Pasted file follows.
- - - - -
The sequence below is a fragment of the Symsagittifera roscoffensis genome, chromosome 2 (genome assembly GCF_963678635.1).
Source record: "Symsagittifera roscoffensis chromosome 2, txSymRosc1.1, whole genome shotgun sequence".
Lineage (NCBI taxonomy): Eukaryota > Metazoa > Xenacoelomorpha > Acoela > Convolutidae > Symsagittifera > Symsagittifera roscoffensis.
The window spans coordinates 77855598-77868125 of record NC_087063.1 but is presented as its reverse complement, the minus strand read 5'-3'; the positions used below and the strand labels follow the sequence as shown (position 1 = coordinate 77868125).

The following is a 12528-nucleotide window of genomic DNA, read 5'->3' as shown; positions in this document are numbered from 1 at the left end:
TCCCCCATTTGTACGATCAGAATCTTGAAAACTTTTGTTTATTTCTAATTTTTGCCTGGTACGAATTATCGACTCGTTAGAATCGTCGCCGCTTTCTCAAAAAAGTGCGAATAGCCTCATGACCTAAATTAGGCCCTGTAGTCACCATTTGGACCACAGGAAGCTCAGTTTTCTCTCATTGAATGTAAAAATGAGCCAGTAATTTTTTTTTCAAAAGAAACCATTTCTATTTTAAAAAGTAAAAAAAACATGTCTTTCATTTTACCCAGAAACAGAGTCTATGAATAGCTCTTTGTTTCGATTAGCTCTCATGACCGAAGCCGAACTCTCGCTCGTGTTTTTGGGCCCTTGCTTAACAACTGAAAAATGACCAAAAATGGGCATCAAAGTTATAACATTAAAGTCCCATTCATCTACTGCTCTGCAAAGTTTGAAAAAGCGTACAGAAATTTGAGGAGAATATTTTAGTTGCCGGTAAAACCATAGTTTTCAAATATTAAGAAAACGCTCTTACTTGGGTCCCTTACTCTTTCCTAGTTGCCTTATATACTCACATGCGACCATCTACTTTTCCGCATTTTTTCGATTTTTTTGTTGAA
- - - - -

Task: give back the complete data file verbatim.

The sequence below is a fragment of the Symsagittifera roscoffensis genome, chromosome 2 (genome assembly GCF_963678635.1).
Source record: "Symsagittifera roscoffensis chromosome 2, txSymRosc1.1, whole genome shotgun sequence".
Lineage (NCBI taxonomy): Eukaryota > Metazoa > Xenacoelomorpha > Acoela > Convolutidae > Symsagittifera > Symsagittifera roscoffensis.
The window spans coordinates 77855598-77868125 of record NC_087063.1 but is presented as its reverse complement, the minus strand read 5'-3'; the positions used below and the strand labels follow the sequence as shown (position 1 = coordinate 77868125).

The following is a 12528-nucleotide window of genomic DNA, read 5'->3' as shown; positions in this document are numbered from 1 at the left end:
TCCCCCATTTGTACGATCAGAATCTTGAAAACTTTTGTTTATTTCTAATTTTTGCCTGGTACGAATTATCGACTCGTTAGAATCGTCGCCGCTTTCTCAAAAAAGTGCGAATAGCCTCATGACCTAAATTAGGCCCTGTAGTCACCATTTGGACCACAGGAAGCTCAGTTTTCTCTCATTGAATGTAAAAATGAGCCAGTAATTTTTTTTTCAAAAGAAACCATTTCTATTTTAAAAAGTAAAAAAAACATGTCTTTCATTTTACCCAGAAACAGAGTCTATGAATAGCTCTTTGTTTCGATTAGCTCTCATGACCGAAGCCGAACTCTCGCTCGTGTTTTTGGGCCCTTGCTTAACAACTGAAAAATGACCAAAAATGGGCATCAAAGTTATAACATTAAAGTCCCATTCATCTACTGCTCTGCAAAGTTTGAAAAAGCGTACAGAAATTTGAGGAGAATATTTTAGTTGCCGGTAAAACCATAGTTTTCAAATATTAAGAAAACGCTCTTACTTGGGTCCCTTACTCTTTCCTAGTTGCCTTATATACTCACATGCGACCATCTACTTTTCCGCATTTTTTCGATTTTTTTGTTGAA